Brought to you by Crozer Keystone Health System
Women, Let’s Talk About Your Cholesterol
Many women with high cholesterol have a genetic predisposition to it. But too many don’t realize it until it’s put them at risk for developing heart disease, says Crozer-Keystone Health System cardiologist Kimberly Campbell, MD, FACC.
Have advances in treating heart disease changed the way you care for patients? Advances in care mean that patients with heart disease are living longer than in the past. So we’re no longer just dealing with acute events like heart attacks and strokes. Now, we’re also helping people with this disease live longer, more fulfilling lives. In that way, heart disease is becoming more of a chronic problem that we can manage rather than a terminal illness.
Are the effects of smoking on the heart reversible? We know that smoking does accelerate heart disease. But the benefits of smoking cessation are very real. Typically, it takes about 10 years after quitting for the cardiovascular risk to fall back to normal. So that means the sooner you quit, the better. But it’s never too late.
Asking for a friend: Does smoking marijuana have the same adverse effects on the heart? At this point, we just don’t know the full impact. There hasn’t been enough research. But some of the early studies have suggested that smoking marijuana does affect the cardiovascular system similarly to smoking tobacco.
We’re hearing a lot about the strides being made with heart disease, but it remains the number one killer by a wide margin. Is that progress exaggerated? It’s real. We only need to look at the number of heart disease-related deaths in this country. They’ve dropped dramatically in recent years. That said, one area where we’ve not made progress, particularly in women, is in increasing the awareness of heart disease as the potent threat that it is. Less than one in five women realizes that it’s the leading killer of women.
How would improving awareness help their cause? Eating a healthy diet has some benefit, but it’s only going to get you about a 10 percent reduction in your cholesterol levels. There’s also the genetic component that needs to be considered. A lot of women with high cholesterol have a genetic predisposition to it, which is out of their control. But, as a result, it also seems to be off their radar. So, for the greatest impact, adding medications far exceeds strictly eating healthier. Both, however, should be part of the plan.
How do you prioritize your heart health? I’ll admit it’s difficult for me. I fill multiple roles every day: I’m a physician, a mother and a wife, and I’m always trying to balance everyone’s needs. At home, I try to cook healthy meals for my family, which benefits me and sets a good example for my kids. But perhaps the most important thing that I try to do is set aside time for myself every day. Even if it’s just 30 minutes on the treadmill first thing in the morning, it’s time I’ve carved out to focus on my health before I hand myself over to everyone else’s needs. And being active is important. The latest research indicates it doesn’t need to be anything as rigorous as running. Even walking from a more distant parking spot counts.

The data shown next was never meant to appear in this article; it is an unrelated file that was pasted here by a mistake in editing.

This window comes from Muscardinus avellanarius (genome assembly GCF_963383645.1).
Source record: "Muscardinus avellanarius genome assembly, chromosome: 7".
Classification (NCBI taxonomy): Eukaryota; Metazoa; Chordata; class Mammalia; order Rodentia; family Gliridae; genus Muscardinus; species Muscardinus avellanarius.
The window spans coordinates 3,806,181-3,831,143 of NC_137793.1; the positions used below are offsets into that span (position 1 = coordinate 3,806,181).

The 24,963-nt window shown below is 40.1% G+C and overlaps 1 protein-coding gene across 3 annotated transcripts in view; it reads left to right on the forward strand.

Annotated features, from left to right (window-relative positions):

Brought to you by Jefferson Health
Inching Toward a World Without Heart Disease
Rene Alvarez Jr., MD, FACC, Director of Cardiology at Thomas Jefferson University Hospital, says there are more reasons than ever to be hopeful about our fight against heart disease.
What might readers be surprised to know about heart health? Heart disease is completely preventable. Awareness and active participation in your health are the keys to preventing heart disease and stroke.
How can someone take an active role in their health? Get to know your blood pressure, your cholesterol levels, your BMI and your glucose level. If you’re smoking, stop. Lead an active lifestyle. By identifying your risk factors, which are modifiable, and addressing them with the help of your doctor, you can have a significant impact on preventing a heart attack or stroke. Basically, be an advocate for your own health and that of your family.We’ve come a long way in our understanding of causes, and we’re making strides to ensure there will eventually be a day with no heart disease.
Do you feel optimistic about the fight against heart disease? It’s a wonderful time in medicine, but, unfortunately, we still don’t have a cure. I have no doubt that one day, hopefully within my career, we will see the eradication of heart and cerebrovascular disease. It is going to take a new way of thinking with improved prevention strategies that begin early in childhood—and perhaps even in utero.
Brought to you by Jefferson Health